Last night we discussed immigration. We started by chatting about my family’s personal adventures with the then INS, now USCIS which began with my husband’s arrival in this country as an H1 visa holder and culminated in his American citizenship (Which I blogged about, of course). I don’t know whether it was a labor of love, but it definitely was a labor. I think that the great immigration debate of 2006 definitely made things extra pointed for a few months.
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Secretary of the Interior Ken Salazar has stated that Immigration reform will be revisited by the Obama Administration once the necessary votes have been rounded up. I guess that those who are dealing with immigration in any form (work visas, travel visas into the country, those seeking permanent residence and asylum) will once again be watching with baited breath. Should the immigration reform consist of amnesty, anywhere from 12 to 20 million undocumented immigrants would suddenly join the already grindingly slow queue that comprises the immigration process. Diva said that she doesn’t think it will get past Congress, because nobody wants to risk alienating their block. It might be as contentious, if not more contentious than the health care debate.
It’s not like amnesty has not been done before.
In 1986, President Reagan pardoned 3 million undocumented workers. It was supposed to be a one time thing, then, too. I don’t know if undocumented immigration will be stemmed if we adopt the practice of amnesty, say, every 20 years.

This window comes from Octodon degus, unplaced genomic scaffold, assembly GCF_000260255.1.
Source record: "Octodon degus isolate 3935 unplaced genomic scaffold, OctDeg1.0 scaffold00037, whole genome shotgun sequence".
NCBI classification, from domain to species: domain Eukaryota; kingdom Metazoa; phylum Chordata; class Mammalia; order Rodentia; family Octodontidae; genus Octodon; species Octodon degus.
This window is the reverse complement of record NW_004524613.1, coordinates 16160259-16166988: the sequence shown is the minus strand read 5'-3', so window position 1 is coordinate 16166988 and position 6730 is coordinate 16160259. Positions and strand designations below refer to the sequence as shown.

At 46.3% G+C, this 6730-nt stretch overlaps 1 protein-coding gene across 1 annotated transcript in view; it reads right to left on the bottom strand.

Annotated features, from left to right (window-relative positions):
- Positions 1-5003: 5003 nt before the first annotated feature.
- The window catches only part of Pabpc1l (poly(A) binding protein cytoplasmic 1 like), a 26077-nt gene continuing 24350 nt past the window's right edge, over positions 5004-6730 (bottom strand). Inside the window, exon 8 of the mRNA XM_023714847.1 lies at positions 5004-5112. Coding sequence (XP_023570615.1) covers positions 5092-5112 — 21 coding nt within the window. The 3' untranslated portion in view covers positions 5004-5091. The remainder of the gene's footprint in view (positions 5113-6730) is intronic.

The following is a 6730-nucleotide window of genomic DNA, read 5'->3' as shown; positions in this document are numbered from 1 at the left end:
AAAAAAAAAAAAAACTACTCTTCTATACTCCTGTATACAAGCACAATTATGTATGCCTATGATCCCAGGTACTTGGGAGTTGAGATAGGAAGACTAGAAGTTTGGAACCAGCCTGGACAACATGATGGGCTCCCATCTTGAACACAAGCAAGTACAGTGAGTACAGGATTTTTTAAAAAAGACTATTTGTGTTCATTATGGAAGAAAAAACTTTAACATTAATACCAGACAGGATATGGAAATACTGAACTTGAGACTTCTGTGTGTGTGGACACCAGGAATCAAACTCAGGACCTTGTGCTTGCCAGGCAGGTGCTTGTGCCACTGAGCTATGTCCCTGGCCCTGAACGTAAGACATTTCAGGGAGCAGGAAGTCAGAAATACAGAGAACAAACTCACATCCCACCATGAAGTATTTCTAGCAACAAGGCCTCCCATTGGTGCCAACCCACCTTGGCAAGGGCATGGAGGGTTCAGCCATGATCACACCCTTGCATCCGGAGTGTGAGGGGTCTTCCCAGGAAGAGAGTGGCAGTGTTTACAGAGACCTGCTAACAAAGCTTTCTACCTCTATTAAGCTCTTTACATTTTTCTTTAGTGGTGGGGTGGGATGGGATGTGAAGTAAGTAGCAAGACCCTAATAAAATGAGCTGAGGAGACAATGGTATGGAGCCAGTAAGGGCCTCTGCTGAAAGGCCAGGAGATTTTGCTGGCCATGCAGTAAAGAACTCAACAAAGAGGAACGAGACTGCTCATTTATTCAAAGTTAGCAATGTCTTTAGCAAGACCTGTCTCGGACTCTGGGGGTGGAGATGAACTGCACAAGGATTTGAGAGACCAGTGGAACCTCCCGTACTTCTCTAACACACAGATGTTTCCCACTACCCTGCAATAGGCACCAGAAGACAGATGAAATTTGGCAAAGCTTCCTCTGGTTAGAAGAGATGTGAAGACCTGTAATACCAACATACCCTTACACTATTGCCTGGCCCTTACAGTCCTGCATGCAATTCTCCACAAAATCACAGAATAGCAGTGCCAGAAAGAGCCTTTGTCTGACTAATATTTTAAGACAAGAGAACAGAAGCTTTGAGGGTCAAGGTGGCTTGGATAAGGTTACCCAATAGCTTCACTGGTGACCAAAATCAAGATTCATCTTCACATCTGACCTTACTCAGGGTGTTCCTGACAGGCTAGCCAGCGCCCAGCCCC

Especially when going the official route can end like this.
Haitian Author Edwidge Danticat testified against the DHS and their processing of her 81-year-old uncle (which consisted of detention, confiscation of his medication, despite the fact that he had proper travel documentation). The baptist minister and family patriarch died in custody after having seizures at his asylum hearing which were likely due to his medicines being taken away.
The most interesting immigration information, to me, was the DHS 2008 breakdown of legal permanent residents’ countries of origin. Of the 12.6 million people who fit into this category, approximately one fourth of them are from Mexico, followed by the Philippines, India, the People’s Republic of China and the Dominican Republic. The Dominican Republic shares an island with Haiti, yet is the country of origin to nearly twice as many permanent residents with only ten percent more population. I thought that proximity would have a larger role in these stats, but it may be that economics pull more weight as Canada’s permanent residents are less than a tenth of Mexico’s.
While America is a country of immigrants, nearly open borders have their own consequences, which include the export of 200 tons of crystal meth from Mexico every year. Melette and I also discussed the recent passage of a law (Time wrote about it too) that will allow possession of small amounts of drugs, including heroin and cocaine. Using drugs is fine, but selling drugs is illegal.